"I like [Qiu's] project in particular because it has both a clinical and research side to it, which goes very well with my career goals," said Soriano. "Although I am pre-med, I believe that research is almost an essential complement to medicine, and in my opinion, it's what keeps medicine moving forward."

From Qiu's perspective, the program offers a chance to duplicate the student/mentor relationship that she said has been so important in her career. My mentors "were always helpful," she said. "And now that I'm faculty, I'd like to help the younger generation of scientists."

Soriano saw Qiu's listing on the Summer Scholars web site, the vehicle that introduced much of the university to the program (http://summerscholars.programs.tufts.edu).

The web site includes a database of available research assistant positions posted by faculty. Such a "research clearinghouse" was also among the recommendations of the Task Force on the Undergraduate Experience. The site itself was a project of Mitchell Lunn, A04, an Omidyar Scholar who devised a similar database in 2002 for the biology department and who has worked with Charles Inouye, dean of the colleges, on the development of the Summer Scholars Program.

"I thought [the web site] was a very important strategic move," said Inouye, an associate professor of Japanese who is also mentoring a Summer Scholar. "It not only opened up the students to the work of the faculty, but it's allowed us to knit the schools of Tufts University together. [It's important] that the affiliated hospitals are represented now, and our students can have access to research opportunities there."

'Win-win-win' for students
Students took to the idea of Summer Scholars because it allows them to "stay in Boston [for the summer], establish a better relationship with a faculty member and have it be financially feasible," Lunn said. "It ends up being a win-win-win experience in all those areas."

David Kerstein, A04, is working with biologist Juliet Fuhrman on developing a drug or vaccine to combat river blindness. © Mark Morelli

The program can also serve as a good transition back to campus for students who have spent their junior year abroad, Bharucha said. "Having a summer intensive experience sets up the senior year in a meaningful way, with in-depth immersion in their field, perhaps leading to a thesis in their senior year." Increasing the number of students who elect to write a senior thesis or complete a comparable project was also among the recommendations of the task force report.

That's the goal of both Lenora Shaman, A05, and David Kerstein, A04. Shaman, a double major in international relations and Japanese, is conducting her research with William Burton, lecturer in Japanese, in Japan, where the two are investigating the differences in video games and animation produced for the Japanese and American markets.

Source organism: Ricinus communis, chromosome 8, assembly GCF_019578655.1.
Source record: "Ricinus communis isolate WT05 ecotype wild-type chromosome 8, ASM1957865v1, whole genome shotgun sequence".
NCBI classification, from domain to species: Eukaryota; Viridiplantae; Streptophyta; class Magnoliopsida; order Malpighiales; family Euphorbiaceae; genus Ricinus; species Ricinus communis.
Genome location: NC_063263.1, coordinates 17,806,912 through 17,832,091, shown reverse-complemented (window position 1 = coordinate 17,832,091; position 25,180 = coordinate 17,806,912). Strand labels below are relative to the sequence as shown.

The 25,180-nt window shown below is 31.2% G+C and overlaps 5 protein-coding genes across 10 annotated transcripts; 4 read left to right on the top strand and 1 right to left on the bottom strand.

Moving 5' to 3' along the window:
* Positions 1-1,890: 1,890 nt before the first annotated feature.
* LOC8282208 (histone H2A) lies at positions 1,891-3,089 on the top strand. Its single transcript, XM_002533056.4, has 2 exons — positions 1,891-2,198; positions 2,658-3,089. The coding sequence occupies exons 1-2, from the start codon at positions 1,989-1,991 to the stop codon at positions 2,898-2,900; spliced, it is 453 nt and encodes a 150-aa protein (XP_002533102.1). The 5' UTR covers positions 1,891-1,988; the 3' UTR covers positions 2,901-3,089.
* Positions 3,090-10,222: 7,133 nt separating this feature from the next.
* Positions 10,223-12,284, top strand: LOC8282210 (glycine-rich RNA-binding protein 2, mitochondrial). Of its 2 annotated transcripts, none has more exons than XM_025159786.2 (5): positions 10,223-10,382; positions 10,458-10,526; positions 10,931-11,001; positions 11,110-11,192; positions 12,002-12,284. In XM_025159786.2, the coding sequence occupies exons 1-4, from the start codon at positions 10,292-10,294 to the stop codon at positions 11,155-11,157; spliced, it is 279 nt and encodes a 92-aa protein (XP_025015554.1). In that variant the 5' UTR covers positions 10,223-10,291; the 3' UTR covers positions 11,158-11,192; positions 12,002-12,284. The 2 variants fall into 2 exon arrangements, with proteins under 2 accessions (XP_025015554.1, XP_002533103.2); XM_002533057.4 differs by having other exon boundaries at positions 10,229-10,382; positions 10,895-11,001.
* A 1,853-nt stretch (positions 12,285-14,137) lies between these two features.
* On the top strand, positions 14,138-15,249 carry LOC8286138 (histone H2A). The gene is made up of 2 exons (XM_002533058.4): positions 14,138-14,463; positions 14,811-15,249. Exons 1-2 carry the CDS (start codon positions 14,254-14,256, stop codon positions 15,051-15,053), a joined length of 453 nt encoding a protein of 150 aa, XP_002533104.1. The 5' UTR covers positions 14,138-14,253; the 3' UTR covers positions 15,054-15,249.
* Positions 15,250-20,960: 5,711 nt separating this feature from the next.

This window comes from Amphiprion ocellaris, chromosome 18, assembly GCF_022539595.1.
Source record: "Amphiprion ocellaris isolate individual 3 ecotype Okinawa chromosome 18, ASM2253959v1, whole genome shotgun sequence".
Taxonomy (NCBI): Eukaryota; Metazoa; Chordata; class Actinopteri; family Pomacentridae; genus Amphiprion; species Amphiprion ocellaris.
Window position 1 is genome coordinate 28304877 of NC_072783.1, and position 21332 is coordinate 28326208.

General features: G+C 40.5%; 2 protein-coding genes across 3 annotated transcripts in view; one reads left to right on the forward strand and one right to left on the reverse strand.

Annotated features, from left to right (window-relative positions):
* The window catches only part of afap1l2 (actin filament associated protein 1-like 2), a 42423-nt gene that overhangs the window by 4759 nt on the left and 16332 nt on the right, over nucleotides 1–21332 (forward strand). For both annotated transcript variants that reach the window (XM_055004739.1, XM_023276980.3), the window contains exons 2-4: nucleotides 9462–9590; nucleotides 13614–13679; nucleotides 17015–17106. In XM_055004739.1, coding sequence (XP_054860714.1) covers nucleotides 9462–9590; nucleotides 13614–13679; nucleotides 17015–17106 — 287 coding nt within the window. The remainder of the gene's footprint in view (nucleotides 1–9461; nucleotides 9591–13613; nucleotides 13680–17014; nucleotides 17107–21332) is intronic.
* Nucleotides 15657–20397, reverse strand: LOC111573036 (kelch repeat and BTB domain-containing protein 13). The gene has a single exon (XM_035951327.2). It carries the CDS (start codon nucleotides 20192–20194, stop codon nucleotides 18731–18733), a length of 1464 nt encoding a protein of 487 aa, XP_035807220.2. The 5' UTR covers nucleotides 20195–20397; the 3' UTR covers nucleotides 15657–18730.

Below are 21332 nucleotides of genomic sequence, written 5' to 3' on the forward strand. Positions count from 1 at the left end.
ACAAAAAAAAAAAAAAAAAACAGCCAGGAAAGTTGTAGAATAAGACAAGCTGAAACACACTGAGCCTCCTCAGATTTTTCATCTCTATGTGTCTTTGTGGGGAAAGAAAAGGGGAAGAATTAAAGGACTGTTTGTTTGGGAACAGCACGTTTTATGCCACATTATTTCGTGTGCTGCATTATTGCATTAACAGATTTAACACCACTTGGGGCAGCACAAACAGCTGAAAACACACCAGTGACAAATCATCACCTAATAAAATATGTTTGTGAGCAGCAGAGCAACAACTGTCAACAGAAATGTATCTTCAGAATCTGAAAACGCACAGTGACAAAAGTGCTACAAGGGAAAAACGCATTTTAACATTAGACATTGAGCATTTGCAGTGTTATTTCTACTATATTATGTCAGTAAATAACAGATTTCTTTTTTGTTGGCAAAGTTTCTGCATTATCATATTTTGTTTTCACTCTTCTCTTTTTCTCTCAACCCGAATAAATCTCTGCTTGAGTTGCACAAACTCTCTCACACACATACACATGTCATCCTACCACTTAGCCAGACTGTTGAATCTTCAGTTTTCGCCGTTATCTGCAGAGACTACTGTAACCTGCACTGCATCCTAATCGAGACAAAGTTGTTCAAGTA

"In contrast to the presumed globalization of entertainment, this study will analyze what types of Japanese entertainment products are, or are not, readily distributed in the United States and why," Shaman said. "With the information that Professor Burton and I accumulate, I would like to extend this project into my senior honors thesis."

Closer to home, Kerstein is working in Fuhrman's lab, where the professor and her assistants are working on research they hope will one day lead to a vaccine or drug to combat river blindness, a disease transmitted by mosquitoes that afflicts millions of people in Asia, Africa and Latin America.

The project has kept Kerstein in the lab most weekdays—and some weekends—during the summer. "I intend to continue for my senior thesis," said Kerstein, who has previously worked in labs at the School of Medicine and the Sackler School of Graduate Biomedical Sciences.

"No question, I was interested in biology from the get-go," said Kerstein, who hopes to attend medical school. "I knew research was an important part of being a bio major, the importance of getting involved in research, rather than just learning in the classroom."

'Engaged learning'
As a teaching tool, research "engages your attention like nothing else does," Bharucha said.

The provost talked about two categories of students: the so-called "type 1," who are "very good students and do well in course work, who have the attention span and the study skills" to succeed.

"A lot of others are not as easily engaged by the traditional pedagogy," he said. "These 'type 2' students don't do as well in a classroom situation."

Gabriela Soriano, A04, who hopes to go to medical school, examines brain scans with Dr. Wendy Qiu, a physician at Tufts-New England Medical Center. Qiu's work focuses on deciphering the causes of Alzheimer's disease. © Mark Morelli

But, "both can thrive in an engaged learning environment, such as research," Bharucha said. Fuhrman, the biologist, agrees: "You find some students excel in the classroom; some don't have such a great GPA, but just excel at bench work. It works all ways."

For faculty, "teaching and research are not either/or things," said Moomaw of Fletcher. A program like Summer Scholars "engages the faculty and students, and engages faculty with students outside of a regular classroom situation."

That, says Inouye, is the "profile of the Tufts faculty, as both scholars and teachers. That's one of the salient characteristics of Tufts, and one we wish to highlight and support." Research, Inouye said, helps undergraduates adopt that "dual profile" as well, "so they become not necessarily scholar/teachers, but learner/communicators.

"If they can learn how to learn and communicate what they know…they will be very well along the way to becoming the leaders of the world that we want them to be," Inouye said.

"Obviously, students have different career paths," said Fuhrman. "Our feeling is for all of those paths, if you understand where 'scientific truth' comes from, it makes you a better professional. Learning about data generation, interpretation…it's all really key to research experience."

And, Fuhrman notes, "It's critical to a future-thinking public."